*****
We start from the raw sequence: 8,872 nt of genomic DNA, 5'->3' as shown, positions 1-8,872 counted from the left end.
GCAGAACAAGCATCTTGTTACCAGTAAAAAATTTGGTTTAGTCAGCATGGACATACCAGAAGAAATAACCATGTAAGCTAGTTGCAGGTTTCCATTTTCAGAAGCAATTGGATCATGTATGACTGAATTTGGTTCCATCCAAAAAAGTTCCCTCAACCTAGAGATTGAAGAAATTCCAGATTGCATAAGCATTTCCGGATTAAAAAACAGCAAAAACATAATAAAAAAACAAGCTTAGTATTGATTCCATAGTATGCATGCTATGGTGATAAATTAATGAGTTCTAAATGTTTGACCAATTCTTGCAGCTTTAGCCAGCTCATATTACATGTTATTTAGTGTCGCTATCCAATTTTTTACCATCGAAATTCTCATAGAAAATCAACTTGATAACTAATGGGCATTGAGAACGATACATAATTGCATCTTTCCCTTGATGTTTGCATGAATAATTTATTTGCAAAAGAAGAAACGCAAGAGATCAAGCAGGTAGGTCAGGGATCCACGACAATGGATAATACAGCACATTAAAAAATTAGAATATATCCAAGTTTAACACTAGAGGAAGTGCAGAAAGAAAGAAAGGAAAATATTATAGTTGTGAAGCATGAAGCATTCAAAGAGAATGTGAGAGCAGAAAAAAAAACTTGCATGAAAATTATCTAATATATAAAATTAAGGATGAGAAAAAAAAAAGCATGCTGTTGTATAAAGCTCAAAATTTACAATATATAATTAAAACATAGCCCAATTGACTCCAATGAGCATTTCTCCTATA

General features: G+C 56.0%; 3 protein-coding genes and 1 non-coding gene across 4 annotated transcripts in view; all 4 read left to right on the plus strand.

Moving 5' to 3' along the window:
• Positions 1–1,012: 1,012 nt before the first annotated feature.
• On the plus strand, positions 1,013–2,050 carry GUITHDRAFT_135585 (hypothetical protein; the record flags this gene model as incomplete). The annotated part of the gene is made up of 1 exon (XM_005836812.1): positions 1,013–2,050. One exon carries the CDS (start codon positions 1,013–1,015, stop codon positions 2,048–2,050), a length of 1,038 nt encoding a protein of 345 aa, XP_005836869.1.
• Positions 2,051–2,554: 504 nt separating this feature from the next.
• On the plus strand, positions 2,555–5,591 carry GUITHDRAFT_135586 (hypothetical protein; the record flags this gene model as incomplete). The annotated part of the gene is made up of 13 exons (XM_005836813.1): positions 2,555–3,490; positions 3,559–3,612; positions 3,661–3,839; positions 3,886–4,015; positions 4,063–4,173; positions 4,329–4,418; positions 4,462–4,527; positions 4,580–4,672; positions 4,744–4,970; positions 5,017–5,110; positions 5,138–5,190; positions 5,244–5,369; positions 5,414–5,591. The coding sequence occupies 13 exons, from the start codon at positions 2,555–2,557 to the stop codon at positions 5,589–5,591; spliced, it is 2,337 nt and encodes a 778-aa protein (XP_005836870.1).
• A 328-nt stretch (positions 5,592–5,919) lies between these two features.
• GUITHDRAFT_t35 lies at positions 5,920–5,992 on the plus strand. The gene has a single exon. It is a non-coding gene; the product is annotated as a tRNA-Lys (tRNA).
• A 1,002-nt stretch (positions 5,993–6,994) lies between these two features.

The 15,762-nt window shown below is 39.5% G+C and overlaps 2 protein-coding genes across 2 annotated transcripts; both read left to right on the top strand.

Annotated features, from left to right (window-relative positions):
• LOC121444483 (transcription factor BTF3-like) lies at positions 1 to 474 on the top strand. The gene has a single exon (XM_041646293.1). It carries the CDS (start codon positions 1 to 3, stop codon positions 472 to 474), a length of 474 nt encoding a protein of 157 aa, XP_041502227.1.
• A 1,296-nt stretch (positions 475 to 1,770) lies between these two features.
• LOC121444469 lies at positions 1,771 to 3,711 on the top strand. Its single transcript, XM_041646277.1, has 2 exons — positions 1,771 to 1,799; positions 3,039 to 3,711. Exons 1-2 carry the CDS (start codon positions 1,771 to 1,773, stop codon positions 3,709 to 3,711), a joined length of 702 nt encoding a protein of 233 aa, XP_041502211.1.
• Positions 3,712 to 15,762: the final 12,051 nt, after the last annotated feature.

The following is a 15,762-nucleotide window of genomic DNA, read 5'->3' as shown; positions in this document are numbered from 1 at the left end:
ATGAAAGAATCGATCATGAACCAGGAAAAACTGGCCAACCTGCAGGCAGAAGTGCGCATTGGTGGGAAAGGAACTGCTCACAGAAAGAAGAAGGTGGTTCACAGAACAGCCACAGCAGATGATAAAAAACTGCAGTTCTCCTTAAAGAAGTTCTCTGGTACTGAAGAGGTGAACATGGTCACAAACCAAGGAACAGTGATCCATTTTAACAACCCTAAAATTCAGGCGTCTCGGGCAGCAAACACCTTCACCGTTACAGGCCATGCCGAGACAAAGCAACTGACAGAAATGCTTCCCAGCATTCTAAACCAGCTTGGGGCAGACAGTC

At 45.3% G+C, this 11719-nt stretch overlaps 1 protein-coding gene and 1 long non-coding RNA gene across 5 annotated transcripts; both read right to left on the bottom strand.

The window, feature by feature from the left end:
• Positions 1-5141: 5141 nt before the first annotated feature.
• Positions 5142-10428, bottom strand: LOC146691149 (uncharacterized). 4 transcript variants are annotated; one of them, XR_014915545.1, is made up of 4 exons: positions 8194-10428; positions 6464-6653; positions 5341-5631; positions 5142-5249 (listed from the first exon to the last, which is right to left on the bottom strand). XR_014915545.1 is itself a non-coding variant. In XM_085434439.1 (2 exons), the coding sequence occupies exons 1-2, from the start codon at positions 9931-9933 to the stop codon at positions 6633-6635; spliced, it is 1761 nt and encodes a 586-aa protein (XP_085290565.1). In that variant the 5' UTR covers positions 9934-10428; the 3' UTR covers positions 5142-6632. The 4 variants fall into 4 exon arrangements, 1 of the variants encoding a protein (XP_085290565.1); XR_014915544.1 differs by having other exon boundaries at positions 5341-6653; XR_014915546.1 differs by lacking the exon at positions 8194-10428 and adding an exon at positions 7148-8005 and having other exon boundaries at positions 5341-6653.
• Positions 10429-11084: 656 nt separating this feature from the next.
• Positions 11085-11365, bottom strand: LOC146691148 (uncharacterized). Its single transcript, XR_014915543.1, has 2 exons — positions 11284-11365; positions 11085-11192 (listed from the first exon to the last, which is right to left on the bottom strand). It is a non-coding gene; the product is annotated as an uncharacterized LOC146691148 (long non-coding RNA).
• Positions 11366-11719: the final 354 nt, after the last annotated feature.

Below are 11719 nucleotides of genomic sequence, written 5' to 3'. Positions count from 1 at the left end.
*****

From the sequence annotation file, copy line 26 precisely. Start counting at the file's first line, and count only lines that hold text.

• Positions 11366-11719: the final 354 nt, after the last annotated feature.